Billie told what little she knew of the strange history of Phoebe.

“It would make a wonderful story,” observed Maggie. “I should like to put it into a book.”

“Do you write, too?” asked Billie eagerly.

Maggie blinked her dark, bright eyes.

“When you see my name appear in book reviews and magazines and things, then you’ll know I write,” she replied.

This conversation occurred the next morning at breakfast. Billie had risen at dawn and repaired the “Comet” and the motor party was soon now to start on its homeward journey.

Richard Hook presently joined his sister and Billie. Sitting cross-legged on the ground at their feet, he munched a bacon sandwich and sipped black coffee from a tin cup. He reminded Billie of one of Shakespeare’s wise fools. All he lacked were the cap and bells. His whimsical, humorous eyes were rather far apart; his dark hair, cropped close, stood up straight over his forehead. His nose was distinguished in shape and his flexible mouth turned up at the corners. He talked slowly with a sort of twang like a farmer from the east coast and there was a kind of hidden humor under whatever he said. He had charming old-world manners, and an old-fashioned way of saying “I thank you,” or “Permit me, ma’am,” or “At your service, ma’am.” He was really quite a delightful person, they unanimously decided; and so was his sister and so was her friend.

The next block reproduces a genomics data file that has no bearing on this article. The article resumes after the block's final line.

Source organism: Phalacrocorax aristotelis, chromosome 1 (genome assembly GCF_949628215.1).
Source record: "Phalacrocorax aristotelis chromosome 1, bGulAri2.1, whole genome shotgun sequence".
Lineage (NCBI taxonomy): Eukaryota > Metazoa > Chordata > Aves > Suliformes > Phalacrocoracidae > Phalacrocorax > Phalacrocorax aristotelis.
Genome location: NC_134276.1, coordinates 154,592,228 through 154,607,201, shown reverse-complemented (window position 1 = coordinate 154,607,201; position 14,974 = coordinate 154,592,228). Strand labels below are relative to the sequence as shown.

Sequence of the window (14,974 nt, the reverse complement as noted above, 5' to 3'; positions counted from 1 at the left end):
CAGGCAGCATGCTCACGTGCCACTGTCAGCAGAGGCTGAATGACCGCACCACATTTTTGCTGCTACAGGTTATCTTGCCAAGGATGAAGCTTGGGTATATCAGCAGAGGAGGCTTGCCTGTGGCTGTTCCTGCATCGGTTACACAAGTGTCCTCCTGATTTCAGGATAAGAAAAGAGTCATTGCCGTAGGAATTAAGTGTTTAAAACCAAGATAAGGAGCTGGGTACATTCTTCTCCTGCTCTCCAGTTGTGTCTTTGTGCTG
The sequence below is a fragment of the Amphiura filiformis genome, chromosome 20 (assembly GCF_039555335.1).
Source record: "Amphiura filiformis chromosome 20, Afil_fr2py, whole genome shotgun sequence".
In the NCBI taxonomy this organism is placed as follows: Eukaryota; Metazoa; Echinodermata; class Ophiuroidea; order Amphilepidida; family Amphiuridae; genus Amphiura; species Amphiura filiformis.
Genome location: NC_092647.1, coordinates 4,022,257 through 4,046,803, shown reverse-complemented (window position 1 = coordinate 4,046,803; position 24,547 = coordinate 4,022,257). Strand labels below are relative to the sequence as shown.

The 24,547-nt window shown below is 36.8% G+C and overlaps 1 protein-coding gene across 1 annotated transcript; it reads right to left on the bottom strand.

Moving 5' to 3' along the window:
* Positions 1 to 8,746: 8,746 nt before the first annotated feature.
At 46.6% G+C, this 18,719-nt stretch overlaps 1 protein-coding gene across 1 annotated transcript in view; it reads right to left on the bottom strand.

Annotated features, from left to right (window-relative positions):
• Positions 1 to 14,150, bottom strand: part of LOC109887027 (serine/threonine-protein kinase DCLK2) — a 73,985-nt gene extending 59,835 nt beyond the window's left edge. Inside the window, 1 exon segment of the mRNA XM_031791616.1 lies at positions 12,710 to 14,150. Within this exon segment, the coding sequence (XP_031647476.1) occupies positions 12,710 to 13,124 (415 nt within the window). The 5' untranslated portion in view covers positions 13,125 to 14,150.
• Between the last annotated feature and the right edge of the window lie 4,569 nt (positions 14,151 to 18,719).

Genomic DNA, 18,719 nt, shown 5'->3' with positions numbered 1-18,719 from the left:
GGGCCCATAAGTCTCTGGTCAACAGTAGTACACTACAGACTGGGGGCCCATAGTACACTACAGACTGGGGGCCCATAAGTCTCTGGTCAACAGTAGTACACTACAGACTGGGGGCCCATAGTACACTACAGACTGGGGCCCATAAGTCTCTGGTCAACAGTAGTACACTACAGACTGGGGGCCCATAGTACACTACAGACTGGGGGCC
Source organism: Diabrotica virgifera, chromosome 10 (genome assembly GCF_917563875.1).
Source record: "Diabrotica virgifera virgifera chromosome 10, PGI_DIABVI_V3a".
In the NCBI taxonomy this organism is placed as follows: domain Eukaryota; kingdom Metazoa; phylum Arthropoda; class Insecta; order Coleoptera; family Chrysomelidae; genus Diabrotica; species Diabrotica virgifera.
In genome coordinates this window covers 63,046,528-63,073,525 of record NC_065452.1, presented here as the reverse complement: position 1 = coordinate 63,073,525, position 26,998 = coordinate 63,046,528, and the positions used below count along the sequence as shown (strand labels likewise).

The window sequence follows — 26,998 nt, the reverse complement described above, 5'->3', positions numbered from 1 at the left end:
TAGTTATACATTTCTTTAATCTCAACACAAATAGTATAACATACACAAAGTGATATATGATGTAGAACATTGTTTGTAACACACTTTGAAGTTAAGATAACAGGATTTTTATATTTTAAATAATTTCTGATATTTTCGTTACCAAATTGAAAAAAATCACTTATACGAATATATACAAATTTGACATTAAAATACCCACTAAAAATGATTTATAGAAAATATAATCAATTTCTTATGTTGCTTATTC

Billie wondered what Richard Hook’s work was; or whether perhaps he was still in college. She wondered a great many things about him, and she felt quite sure that he was not well off. Presently she said:

“It’s too bad when we are all just beginning to be friends that we must part so soon. Why can’t you turn old Dobbin right about face and come back and see us at Camp Sunrise?”

“Why not, indeed?” answered Richard.

“Do come,” urged Billie, never dreaming that in giving this invitation she had been moved by something stronger than her own friendly wish to know more of these nice people, and that destiny itself had a hand in the business.

Richard Hook took a little calendar from his pocket and contemplated it gravely.

“Another month has perished with her moon,” he remarked. “We’re in August, little sister. Did you realize that? I see no reason why we shouldn’t travel toward Sunrise Camp before ”

“Before ” repeated Maggie, and the brother and sister exchanged a swift glance.

“Then you do accept,” exclaimed Billie joyfully.

“With the greatest pleasure,” answered Richard, “if you think old Dobbin can climb the hill.”

“Of course he can,” replied Billie.

“But, Richard, do you think we dare?” asked Maggie in a low voice.

Richard’s mouth turned up at the corners and his eyes gave a humorous blink.